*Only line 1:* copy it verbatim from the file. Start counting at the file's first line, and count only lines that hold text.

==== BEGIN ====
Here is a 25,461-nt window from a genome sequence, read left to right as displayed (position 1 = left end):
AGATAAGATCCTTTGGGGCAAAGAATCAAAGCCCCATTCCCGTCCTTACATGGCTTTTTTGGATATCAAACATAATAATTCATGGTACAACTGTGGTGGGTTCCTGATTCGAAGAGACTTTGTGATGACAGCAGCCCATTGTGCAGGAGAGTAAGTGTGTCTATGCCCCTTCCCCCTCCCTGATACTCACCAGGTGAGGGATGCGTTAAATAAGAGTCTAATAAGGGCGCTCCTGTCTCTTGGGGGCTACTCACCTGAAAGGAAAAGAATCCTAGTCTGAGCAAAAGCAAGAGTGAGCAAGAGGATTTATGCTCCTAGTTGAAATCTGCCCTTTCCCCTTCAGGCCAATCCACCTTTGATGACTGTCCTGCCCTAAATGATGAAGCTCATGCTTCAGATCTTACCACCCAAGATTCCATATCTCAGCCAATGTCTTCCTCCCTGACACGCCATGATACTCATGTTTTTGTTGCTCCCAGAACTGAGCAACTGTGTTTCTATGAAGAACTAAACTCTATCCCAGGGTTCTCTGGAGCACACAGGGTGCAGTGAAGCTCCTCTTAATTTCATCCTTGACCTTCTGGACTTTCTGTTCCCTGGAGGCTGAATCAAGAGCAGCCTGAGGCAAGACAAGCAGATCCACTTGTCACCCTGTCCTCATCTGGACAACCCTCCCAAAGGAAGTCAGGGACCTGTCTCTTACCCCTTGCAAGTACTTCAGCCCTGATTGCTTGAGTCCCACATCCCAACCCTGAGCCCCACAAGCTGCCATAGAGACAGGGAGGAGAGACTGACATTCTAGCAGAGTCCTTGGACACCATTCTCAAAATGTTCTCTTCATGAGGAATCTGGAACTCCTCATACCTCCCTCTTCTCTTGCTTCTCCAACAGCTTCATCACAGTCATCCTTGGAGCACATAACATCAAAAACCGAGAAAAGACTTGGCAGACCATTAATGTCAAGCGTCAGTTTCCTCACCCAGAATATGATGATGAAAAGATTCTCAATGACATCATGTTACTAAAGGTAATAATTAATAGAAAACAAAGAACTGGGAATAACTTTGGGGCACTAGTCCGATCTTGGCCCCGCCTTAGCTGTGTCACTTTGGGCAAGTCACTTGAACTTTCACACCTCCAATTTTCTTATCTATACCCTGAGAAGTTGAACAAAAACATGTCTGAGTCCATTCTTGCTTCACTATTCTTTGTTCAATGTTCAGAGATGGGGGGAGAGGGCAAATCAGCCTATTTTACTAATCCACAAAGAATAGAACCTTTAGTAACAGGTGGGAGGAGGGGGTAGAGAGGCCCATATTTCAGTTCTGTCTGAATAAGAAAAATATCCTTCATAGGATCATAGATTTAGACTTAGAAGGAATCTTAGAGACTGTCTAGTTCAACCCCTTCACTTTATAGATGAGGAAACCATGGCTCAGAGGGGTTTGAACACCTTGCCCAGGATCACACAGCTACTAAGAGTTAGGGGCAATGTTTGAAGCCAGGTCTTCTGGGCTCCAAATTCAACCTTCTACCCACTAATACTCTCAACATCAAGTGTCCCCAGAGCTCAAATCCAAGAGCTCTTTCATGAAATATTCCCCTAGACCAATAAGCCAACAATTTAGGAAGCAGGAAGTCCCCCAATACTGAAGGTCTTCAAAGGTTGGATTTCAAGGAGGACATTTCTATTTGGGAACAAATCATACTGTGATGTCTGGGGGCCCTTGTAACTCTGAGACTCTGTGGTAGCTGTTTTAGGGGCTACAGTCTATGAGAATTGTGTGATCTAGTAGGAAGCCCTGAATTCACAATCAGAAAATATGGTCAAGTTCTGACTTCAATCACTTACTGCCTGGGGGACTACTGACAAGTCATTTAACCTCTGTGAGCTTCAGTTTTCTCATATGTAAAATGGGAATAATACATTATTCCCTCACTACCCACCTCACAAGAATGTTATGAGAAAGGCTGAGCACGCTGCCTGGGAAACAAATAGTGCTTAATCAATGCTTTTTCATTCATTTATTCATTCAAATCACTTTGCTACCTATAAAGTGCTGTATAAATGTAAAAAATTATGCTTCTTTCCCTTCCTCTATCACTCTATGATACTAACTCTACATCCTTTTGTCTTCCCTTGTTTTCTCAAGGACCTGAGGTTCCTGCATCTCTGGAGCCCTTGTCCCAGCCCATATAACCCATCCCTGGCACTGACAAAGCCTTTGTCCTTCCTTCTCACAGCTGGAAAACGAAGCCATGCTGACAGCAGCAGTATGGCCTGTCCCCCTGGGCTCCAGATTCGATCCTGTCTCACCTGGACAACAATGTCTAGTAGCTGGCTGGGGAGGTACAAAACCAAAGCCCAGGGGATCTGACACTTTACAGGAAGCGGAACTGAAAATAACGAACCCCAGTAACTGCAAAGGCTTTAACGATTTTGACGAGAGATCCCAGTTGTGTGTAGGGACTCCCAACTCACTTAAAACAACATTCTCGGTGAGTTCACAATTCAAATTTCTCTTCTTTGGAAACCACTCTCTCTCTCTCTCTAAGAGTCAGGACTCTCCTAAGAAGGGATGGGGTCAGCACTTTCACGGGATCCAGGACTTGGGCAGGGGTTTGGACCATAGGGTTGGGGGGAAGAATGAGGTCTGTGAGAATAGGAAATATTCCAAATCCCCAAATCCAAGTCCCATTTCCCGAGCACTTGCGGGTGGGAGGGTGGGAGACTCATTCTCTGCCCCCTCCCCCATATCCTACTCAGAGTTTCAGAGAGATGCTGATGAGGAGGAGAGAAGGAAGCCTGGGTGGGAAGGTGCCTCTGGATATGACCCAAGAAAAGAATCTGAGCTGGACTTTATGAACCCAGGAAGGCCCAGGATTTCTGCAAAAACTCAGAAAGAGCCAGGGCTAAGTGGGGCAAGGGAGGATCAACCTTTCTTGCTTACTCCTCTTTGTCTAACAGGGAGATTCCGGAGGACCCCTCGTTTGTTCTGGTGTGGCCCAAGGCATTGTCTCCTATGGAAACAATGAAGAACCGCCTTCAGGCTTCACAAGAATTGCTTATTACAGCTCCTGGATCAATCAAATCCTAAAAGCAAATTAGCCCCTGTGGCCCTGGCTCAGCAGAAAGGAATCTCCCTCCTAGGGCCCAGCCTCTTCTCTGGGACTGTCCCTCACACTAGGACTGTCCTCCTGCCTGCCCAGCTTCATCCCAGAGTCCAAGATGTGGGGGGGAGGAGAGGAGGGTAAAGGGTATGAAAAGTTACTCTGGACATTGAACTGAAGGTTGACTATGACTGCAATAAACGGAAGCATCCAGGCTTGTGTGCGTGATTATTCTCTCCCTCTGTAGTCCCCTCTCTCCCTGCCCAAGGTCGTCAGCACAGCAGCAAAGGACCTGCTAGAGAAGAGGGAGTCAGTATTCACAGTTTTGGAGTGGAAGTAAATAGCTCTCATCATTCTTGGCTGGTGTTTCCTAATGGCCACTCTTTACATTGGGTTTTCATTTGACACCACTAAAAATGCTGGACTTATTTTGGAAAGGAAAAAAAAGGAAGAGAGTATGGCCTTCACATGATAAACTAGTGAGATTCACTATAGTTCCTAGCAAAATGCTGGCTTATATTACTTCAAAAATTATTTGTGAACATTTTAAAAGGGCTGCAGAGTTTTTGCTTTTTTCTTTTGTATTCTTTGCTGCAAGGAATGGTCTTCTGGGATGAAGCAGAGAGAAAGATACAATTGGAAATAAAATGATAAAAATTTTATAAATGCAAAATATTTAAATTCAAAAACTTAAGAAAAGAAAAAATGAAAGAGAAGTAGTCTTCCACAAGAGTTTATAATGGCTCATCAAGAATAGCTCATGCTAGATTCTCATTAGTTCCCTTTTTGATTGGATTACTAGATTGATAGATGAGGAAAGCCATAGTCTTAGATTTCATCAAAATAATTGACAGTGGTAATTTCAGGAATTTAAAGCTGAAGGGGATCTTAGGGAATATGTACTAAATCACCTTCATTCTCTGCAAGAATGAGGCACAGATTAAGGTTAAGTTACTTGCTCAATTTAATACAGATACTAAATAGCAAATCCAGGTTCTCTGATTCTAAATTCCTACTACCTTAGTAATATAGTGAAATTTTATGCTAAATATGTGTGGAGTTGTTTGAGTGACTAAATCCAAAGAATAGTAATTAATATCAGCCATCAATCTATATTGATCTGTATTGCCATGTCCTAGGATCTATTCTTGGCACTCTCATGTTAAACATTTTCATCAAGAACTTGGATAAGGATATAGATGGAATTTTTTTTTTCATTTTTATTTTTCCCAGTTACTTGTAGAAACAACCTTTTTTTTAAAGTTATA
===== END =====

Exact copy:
Here is a 25,461-nt window from a genome sequence, read left to right as displayed (position 1 = left end):